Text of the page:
Scarlet Letter Essay, Research Paper
Pain In Punishment
Part 1: Corporal Punishment in Schools
The use of corporal punishment has been declining in U.S. schools. Losing public acceptance, increased awareness against school boards and educators regarding its use and legislative bans have led to the decline. More than half of the states ban its use. In states where it is allowed, many school boards voluntarily prohibit it. Yet, almost a half million children are being hit yearly in public schools with a disproportionate number being minority children and children with disabilities. Corporal punishment is any intervention, which is designed to or likely to cause physical pain in order to stop or change behavior. In the United States, the most typical form of school corporal punishment is the striking of a student s behinds with a wooden paddle by a school authority because the authority believes the student has disobeyed a rule.
Discipline is important and schools have a strong role in teaching children to be self-disciplined. Self-discipline is the ability to understand a situation, to make appropriate decisions about ones behavior in that situation, and to ordinarily perform the appropriate behavior when unsupervised by adults. Effective discipline is instruction rather than punishment. Many means of effective and safe discipline are available. Punishment contingencies in general tend to have negative side effects including leading students to be sneaky and to lie about their behavior in order to escape punishment. Corporal punishment is a technique that can easily be abused leading to physical injuries. Evidence indicates that corporal punishment negatively effects the social, psychological and educational development of students and contributes to the cycle of child abuse and pro-violence attitudes of youth.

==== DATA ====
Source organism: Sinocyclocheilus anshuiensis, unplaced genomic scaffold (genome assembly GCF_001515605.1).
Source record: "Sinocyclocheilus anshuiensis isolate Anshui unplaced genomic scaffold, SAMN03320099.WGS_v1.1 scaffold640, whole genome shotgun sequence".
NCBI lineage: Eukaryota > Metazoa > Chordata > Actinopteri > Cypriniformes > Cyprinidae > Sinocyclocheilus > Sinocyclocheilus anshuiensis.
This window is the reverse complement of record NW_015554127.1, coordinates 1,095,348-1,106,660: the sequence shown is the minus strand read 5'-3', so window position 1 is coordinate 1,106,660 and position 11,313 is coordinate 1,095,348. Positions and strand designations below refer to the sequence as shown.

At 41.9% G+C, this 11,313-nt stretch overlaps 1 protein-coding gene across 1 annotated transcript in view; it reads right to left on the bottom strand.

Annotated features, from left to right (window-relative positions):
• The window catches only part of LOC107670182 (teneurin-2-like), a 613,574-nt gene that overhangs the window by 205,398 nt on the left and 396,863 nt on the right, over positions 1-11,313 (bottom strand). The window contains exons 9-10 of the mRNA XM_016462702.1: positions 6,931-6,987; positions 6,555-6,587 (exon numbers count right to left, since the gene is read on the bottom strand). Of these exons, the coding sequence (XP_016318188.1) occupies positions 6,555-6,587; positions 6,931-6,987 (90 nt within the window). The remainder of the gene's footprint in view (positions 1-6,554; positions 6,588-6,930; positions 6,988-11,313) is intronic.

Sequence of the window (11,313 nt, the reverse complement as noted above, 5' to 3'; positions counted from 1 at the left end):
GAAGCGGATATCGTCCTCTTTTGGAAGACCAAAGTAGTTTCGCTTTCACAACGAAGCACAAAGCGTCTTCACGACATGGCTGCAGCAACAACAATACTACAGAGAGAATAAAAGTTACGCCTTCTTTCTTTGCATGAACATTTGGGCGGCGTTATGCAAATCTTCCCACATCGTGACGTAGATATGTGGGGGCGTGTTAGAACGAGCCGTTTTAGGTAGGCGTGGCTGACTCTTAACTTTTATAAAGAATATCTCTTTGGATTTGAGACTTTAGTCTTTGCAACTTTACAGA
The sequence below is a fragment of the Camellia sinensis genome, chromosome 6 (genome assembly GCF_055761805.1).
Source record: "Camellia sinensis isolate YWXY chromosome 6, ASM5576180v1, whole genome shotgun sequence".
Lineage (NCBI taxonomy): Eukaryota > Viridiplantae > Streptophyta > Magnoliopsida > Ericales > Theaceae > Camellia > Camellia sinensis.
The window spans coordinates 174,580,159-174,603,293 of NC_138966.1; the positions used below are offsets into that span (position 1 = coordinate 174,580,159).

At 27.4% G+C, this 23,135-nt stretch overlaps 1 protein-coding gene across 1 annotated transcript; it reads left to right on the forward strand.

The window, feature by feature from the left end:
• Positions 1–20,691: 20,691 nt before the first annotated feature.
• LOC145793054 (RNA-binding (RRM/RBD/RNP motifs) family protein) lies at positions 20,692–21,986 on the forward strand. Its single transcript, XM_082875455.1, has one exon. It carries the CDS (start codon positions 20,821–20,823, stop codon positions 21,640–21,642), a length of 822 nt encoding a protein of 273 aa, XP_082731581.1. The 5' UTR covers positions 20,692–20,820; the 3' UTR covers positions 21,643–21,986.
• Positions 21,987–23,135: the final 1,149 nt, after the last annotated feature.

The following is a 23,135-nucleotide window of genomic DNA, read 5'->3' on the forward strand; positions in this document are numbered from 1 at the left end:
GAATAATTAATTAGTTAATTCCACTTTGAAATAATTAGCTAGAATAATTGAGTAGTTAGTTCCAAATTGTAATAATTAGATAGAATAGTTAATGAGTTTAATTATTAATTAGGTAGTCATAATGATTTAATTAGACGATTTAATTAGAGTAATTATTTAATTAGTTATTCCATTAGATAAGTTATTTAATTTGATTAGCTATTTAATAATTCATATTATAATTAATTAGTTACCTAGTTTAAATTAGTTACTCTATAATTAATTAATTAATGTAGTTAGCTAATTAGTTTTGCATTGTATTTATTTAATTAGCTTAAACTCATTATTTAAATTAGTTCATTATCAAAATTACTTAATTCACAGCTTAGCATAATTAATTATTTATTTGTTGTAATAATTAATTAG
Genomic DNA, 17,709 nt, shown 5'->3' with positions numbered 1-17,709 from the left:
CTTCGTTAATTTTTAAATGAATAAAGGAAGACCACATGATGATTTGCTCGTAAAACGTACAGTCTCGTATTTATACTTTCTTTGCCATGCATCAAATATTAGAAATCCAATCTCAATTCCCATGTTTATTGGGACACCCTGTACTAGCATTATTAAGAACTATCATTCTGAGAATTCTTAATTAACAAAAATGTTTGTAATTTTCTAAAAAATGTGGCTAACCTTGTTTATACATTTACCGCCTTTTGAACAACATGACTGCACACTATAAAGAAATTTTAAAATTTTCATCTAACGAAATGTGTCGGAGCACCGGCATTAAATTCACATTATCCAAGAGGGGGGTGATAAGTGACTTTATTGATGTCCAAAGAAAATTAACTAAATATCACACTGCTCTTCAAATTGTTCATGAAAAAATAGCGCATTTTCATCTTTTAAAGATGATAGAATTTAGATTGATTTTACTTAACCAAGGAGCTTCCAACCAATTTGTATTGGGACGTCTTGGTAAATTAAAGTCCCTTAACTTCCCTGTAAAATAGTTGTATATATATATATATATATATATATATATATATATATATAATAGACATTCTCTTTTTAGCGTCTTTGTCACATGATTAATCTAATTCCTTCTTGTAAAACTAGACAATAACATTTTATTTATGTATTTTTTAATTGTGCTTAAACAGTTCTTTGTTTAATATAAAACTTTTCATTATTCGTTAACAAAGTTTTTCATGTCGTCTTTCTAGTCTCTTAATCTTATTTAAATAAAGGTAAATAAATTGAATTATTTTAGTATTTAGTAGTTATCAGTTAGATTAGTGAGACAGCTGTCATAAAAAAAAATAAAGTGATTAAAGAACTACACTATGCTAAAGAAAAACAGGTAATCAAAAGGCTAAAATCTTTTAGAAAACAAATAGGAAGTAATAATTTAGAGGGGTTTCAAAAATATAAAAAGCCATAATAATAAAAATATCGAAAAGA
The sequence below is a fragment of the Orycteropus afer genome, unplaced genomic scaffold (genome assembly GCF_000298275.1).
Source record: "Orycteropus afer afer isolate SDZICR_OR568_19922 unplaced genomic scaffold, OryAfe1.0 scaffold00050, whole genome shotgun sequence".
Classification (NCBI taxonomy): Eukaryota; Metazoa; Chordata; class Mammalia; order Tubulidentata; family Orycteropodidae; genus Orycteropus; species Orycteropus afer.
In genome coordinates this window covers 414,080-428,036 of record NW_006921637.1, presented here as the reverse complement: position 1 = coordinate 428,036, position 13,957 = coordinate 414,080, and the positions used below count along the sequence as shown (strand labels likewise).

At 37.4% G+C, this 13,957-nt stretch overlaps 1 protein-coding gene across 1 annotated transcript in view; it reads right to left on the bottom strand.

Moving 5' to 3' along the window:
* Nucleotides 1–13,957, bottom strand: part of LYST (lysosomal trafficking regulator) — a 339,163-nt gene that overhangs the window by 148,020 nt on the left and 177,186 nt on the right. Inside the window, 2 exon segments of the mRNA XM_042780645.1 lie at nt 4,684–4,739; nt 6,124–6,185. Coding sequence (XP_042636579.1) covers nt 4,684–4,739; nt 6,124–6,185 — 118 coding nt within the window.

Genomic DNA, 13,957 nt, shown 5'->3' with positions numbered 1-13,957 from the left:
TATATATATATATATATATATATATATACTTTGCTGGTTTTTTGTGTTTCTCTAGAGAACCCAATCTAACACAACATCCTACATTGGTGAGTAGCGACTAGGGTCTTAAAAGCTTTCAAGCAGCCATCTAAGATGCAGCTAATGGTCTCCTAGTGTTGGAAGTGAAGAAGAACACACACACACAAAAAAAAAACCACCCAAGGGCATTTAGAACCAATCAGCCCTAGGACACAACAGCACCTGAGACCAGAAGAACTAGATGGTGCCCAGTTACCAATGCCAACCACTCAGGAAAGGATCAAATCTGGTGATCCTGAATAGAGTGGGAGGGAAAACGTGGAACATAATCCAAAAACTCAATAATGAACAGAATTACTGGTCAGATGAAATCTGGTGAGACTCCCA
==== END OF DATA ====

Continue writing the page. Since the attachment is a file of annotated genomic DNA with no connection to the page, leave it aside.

Effective discipline includes programs and strategies for changing student behavior, for changing school or classroom environments, and for educating and supporting teachers and parents. Effective discipline includes prevention and intervention programs and strategies. It is based rather than relying on custom or habit.
Part 2: The Scarlet Letter and Punishment
The Scarlet Letter incorporates the issue with Dimmelsdale and his personal punishment on himself. He continually whipped himself for his sins and the pain was for him to feel the wrong he had done. As we know though, that punishment was not as beneficial as coming out to the public to announce he was the father of the evil elf child, Pearl. If he had only said from the beginning, and stood with Hester, he would have not even begun the harsh treatment to himself or even pondered the thought of it. It was better for his soul and his mind (as to be able to live with himself) to come out to the town and tell that he was apart of the adultery.
The punishment of whipping seemed to only bring on more pain for Dimmelsdale and his health became worse. He own mind was in shambles and his life was a mess (not to mention, Chllingworth was purposely poisoning him with the things he was feeding him). The punishment was not a just cause and for Dimmelsdale to whip himself was not a good choice. The better choice was for him to have the courage to come out from under the bed and to come clean in the presence of the town and God.
- Eric Sporn
Project NoSpank: http://www.nospank.org/
NCACPS (The National Coalition to Abolish Corporal Punishment in Schools): http://www.stophitting.com/NCACPS/index.html
AAP (American Academy of Pediatrics): http://www.aap.org/policy/re9740.html
New Africa.com: http://www.newafrica.com/education/articles/caning.htm
Justice For Youth and Children: http://www.jfcy.org/
ACLU (American Civil Liberties Union): http://www.aclu.org/